salewa piuma 3.0 multi sport helmet
(Photo/Salewa)

One Helmet to Rule Them All: First Look at Salewa’s Multisport Piuma 3.0

Salewa is launching its newest multisport climbing helmet in the spring of 2022. We got a sneak peek at the fresh headgear — here’s what you can expect from the Piuma 3.0.

There’s a motto among climbers and alpinists that says: “Carry as much as necessary and as little as possible.”

It’s good advice for any outdoor sport, really. Advice that Salewa clearly took to heart when they started designing their new Piuma 3.0 helmet. The Piuma 3.0 is the lightest alpine climbing helmet they’ve ever made (and one of the lightest climbing helmets anywhere on the market). And, at the same time, it offers considerable wearer protection from different angles of impact.

But, arguably the most appealing quality about the new Piuma is the fact that it’s a multisport piece of gear. You won’t need to keep a separate sport-specific helmet for every outdoor alpine adventure you go on anymore.

In short: With the Piuma, you’ll have one helmet to rule them all.

salewa piuma 3.0
(Photo/Salewa)

Salewa’s Lightest Lid, With Enhanced Protection: First Look

Fortunately, I didn’t get a chance to put the impact protection elements of the Piuma to the test when I got to take a first look at it. There were no falling rocks or lead whippers taken that day.

But, it’s clearly been designed with functional safety in mind — something that the folks at Salewa were adamant they wouldn’t compromise for weight or aesthetics. Made with an expanded polypropylene (EPP) foam shell and a polycarbonate outer lid, the Piuma is designed to protect wearers from multiple angles.

It doesn’t just have the capacity to absorb energy from top-of-head impacts like falling rocks; but also from front-, side-, and back-of-head impacts that can happen if a climber slips backward.

An added polycarbonate insert at the top means even more protection, and offers even more peace of mind when you’re staring up at an unstable section of rock.

Salewa’s Piuma 3.0 - multisport helmet
Salewa’s multisport Piuma 3.0; (photo/Salewa)

Salewa Piuma 3.0 Helmet

  • Materials: polypropylene foam shell, polycarbonate insert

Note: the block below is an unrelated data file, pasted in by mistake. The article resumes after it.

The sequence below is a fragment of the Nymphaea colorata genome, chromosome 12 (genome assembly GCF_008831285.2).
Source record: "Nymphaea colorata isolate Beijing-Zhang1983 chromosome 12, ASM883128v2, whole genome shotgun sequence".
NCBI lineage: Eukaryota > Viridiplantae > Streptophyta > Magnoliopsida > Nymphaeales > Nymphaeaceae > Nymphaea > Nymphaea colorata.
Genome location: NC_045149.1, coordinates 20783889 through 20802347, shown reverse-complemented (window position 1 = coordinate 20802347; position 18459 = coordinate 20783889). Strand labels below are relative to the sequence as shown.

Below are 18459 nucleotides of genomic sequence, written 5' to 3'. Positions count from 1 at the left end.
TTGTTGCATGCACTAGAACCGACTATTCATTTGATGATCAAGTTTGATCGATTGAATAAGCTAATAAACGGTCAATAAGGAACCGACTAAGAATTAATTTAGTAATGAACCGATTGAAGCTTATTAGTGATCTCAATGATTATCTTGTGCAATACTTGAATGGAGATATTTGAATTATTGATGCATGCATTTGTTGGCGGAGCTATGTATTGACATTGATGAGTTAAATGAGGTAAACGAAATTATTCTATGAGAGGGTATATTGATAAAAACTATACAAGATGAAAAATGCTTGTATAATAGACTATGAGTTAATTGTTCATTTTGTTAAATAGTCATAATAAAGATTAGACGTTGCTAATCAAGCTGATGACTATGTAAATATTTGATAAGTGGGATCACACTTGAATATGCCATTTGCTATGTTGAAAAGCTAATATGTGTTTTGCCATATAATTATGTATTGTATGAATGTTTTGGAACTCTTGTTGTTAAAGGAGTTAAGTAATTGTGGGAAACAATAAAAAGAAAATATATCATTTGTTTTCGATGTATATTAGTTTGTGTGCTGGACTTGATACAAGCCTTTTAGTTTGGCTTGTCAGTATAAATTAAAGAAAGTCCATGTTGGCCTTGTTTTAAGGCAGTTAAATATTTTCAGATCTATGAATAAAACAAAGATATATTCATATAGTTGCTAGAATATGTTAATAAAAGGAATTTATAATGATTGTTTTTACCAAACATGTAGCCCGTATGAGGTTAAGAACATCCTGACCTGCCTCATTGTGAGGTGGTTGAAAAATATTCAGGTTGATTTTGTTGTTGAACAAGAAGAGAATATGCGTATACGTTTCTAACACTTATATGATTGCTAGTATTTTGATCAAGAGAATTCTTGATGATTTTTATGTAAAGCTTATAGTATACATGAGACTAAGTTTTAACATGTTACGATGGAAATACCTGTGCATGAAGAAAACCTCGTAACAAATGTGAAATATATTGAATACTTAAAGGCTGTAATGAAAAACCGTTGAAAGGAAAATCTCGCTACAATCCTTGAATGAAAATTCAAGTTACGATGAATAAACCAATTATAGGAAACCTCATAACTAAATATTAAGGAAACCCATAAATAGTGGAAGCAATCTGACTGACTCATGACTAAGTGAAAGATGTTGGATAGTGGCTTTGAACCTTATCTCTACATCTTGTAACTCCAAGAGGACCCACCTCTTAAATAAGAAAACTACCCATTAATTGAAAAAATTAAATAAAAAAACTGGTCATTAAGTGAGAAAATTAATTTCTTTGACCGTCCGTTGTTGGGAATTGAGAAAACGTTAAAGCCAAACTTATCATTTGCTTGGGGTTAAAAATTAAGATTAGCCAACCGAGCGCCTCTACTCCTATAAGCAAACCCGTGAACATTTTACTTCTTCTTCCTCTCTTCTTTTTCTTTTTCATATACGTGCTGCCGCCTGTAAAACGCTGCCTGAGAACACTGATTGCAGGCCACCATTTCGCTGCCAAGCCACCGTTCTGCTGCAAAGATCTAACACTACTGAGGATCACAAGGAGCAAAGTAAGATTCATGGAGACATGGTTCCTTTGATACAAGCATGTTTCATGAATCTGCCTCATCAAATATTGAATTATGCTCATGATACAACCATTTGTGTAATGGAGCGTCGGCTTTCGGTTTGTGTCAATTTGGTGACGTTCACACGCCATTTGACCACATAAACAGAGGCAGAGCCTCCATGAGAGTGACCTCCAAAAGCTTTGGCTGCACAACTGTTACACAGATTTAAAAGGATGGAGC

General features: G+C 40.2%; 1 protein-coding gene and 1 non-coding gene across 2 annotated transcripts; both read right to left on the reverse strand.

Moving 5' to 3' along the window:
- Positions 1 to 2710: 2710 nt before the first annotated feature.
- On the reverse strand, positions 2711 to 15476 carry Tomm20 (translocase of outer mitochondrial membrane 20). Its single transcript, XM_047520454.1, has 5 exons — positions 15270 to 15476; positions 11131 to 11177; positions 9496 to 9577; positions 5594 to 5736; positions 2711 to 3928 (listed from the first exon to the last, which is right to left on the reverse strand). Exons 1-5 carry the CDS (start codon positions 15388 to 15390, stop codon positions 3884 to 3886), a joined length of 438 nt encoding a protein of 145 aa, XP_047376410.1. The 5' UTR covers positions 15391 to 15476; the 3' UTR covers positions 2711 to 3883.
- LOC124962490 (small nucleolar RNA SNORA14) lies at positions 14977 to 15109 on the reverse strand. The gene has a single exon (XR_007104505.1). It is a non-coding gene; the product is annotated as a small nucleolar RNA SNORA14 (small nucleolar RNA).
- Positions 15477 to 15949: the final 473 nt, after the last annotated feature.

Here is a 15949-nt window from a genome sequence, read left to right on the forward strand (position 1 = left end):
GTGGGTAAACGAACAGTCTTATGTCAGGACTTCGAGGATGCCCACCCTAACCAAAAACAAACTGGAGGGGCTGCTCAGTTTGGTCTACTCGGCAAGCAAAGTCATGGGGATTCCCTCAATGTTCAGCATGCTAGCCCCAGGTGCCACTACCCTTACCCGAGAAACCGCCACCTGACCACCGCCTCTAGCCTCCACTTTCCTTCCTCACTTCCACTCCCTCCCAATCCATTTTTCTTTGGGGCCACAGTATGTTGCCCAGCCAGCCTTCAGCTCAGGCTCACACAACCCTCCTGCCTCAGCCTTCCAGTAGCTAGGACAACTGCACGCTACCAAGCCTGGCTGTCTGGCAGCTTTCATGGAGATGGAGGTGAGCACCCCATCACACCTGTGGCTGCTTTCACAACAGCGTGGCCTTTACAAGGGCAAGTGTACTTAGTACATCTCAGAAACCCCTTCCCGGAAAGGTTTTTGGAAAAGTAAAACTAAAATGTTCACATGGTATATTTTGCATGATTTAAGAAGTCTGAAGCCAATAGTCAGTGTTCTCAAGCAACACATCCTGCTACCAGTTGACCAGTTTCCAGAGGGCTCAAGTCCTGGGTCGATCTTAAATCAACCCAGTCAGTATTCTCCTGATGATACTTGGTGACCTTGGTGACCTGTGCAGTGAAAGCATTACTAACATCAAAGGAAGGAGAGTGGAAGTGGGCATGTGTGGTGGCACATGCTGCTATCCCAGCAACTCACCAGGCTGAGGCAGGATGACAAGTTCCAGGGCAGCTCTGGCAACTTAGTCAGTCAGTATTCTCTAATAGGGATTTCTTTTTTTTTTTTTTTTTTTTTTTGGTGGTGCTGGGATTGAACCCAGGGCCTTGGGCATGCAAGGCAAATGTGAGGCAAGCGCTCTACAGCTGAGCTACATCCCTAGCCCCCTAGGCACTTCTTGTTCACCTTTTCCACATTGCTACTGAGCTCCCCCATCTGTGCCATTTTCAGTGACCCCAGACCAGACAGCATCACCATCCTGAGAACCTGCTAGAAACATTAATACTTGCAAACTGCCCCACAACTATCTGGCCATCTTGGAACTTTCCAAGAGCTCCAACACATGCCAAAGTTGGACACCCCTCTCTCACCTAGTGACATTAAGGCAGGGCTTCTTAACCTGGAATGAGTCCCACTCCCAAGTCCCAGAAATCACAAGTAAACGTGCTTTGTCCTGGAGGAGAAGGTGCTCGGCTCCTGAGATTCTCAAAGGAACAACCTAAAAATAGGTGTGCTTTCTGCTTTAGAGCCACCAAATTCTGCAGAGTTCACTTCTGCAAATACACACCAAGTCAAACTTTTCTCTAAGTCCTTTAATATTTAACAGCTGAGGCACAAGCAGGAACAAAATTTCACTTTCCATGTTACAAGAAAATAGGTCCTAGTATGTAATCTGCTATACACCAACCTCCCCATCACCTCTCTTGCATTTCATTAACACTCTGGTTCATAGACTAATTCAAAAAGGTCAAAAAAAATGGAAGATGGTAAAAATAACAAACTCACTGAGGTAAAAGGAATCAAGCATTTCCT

• Ratings: UIAA 106 and CE12492 certified
  • Features: “Dry Head” ventilation, adjustable straps
  • Weight: 6.17 oz.
  • Price: 120 euros

“It’s So Light, You Almost Forget You’re Wearing It”

Of course, Salewa packed all of that protection into just 175 g of helmet. That weight is less than a roll of nickels. And it’s the first thing I noticed when I tried the helmet on. The minimalist adjustment system then allowed it to be cinched snugly (and very comfortably) on.

“It’s so light, you almost forget you’re wearing it. The fit is great,” commented Simon Gietl, one of the professional alpinists who tested the product.

Part of the design that helped Salewa achieve that impressive lack of weight, also makes this helmet extremely breathable. Salewa’s “Dry Head” ventilation system allows air to circulate freely through deliberately placed slits around the wearer’s head. Yes, most climbing helmets have vents, but this is a step further.

Instead of baking your brain inside a big plastic turtle shell, the Piuma’s surround-ventilation system keeps your head breathing and dry — which is important no matter what season or environment you’re playing it.

salewa's piuma 3.0 multi sport helmet
(Photo/Salewa)

Multiple Sports, One Helmet

As mentioned, the Piuma 3.0 isn’t just a one-trick pony. While Salewa designed it primarily for alpine climbing, it’s also certified for rock-climbing, ice-climbing, and mountaineering.

Light, reliable, head-protection is also a high priority for ski tourers — the breathable Piuma is perfect for keeping your head both dry and protected when you’re skinning through the backcountry. Elasticated clips on the helmet’s exterior shell make it simple to fasten your headlamp or ski goggles to it, as well.

It’s even conceivable to wear the Piuma 3.0 on the river — on a paddleboard, in a kayak, or on a raft.

salewa piuma 3.0 helmet
(Photo/Salewa)

That’s a lot of utility from a single piece of gear. Helmets start to add up when you’re buying a new one for every high-risk adventure sport you’re doing — and then there’s the Tetris issue of storing all of them somewhere.

Whenever I find a single piece of gear that can replace a few others, it’s exciting. Especially when it’s one as comfortable and functional as the Piuma 3.0.

When it releases next spring, Salewa’s Piuma 3.0 will be available in grey, green, white, and blue. The current MSRP is 120 euros (roughly $141). We’ll be sure to update our review as soon as the Piuma 3.0 hits the market.

closeup of climber holding helmet
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